AC: This is interesting. One does not automatically associate you with the Classics in literature.

JV: I can’t think why. I was fortunate to have the Latin which has stood me in good stead when I moved to the biological sciences in preparation for studies in pharmacology. But before then, in astronomy of course . . .

AC: In what way?

JV: Turn to the source writings of Kepler and you will need the Latin for that. You know, because I had read Kepler in the Latin I was considered ripe to that sort of thing. No way.

AC: Domus?

JV:  Sharp of you! That novel, as with a house, is never completely at ease with itself. I think it unlikely I shall ever finish that one.

 PAUSE

AC: Another great theme of yours is nuance.

JV: Writing, as it reflects or paraphrases life, is full of nuance, or it should be. To the skilled writer nuance becomes second-nature to the art of composition, as it does in all art, naturally.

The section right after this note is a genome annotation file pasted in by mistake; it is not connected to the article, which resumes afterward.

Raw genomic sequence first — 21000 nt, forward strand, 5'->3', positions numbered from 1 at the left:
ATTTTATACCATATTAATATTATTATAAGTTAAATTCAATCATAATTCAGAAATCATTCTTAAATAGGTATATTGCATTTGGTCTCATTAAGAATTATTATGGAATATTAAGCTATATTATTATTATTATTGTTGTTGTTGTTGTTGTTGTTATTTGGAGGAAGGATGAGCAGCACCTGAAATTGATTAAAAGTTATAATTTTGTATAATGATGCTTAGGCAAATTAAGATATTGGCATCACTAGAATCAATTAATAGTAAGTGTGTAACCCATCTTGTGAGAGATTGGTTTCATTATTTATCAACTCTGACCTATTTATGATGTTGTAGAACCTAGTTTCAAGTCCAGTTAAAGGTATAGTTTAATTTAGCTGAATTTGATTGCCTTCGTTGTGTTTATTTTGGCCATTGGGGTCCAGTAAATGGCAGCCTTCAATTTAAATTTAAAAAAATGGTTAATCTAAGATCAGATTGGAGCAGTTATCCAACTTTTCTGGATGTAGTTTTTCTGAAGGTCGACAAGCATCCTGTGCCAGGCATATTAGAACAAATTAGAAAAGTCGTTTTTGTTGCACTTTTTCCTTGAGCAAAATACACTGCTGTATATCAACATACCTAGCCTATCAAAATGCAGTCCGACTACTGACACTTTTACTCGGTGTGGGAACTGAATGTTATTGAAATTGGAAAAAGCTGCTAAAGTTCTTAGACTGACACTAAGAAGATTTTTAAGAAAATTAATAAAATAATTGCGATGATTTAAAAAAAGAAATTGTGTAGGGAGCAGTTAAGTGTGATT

AC: How much revision goes into your work?

JV: A good deal now. Once I felt capable of writing a poem, for example, straight off without the need for much revision. In the main, however, I get the idea and work it over in my head a good deal before committing anything to paper. Most of the short radio plays I had formed in my head and would write them down in a single sitting. That’s the way to master dialogue in my opinion. With larger works I have to organize things differently. In the case of Synthesis, for example, I had the thing down pretty quickly—about nine months. Three or four years of revision then took place. I could still take the pruning shears to the thing. But you have to  reach a point of final decision, and that’s that.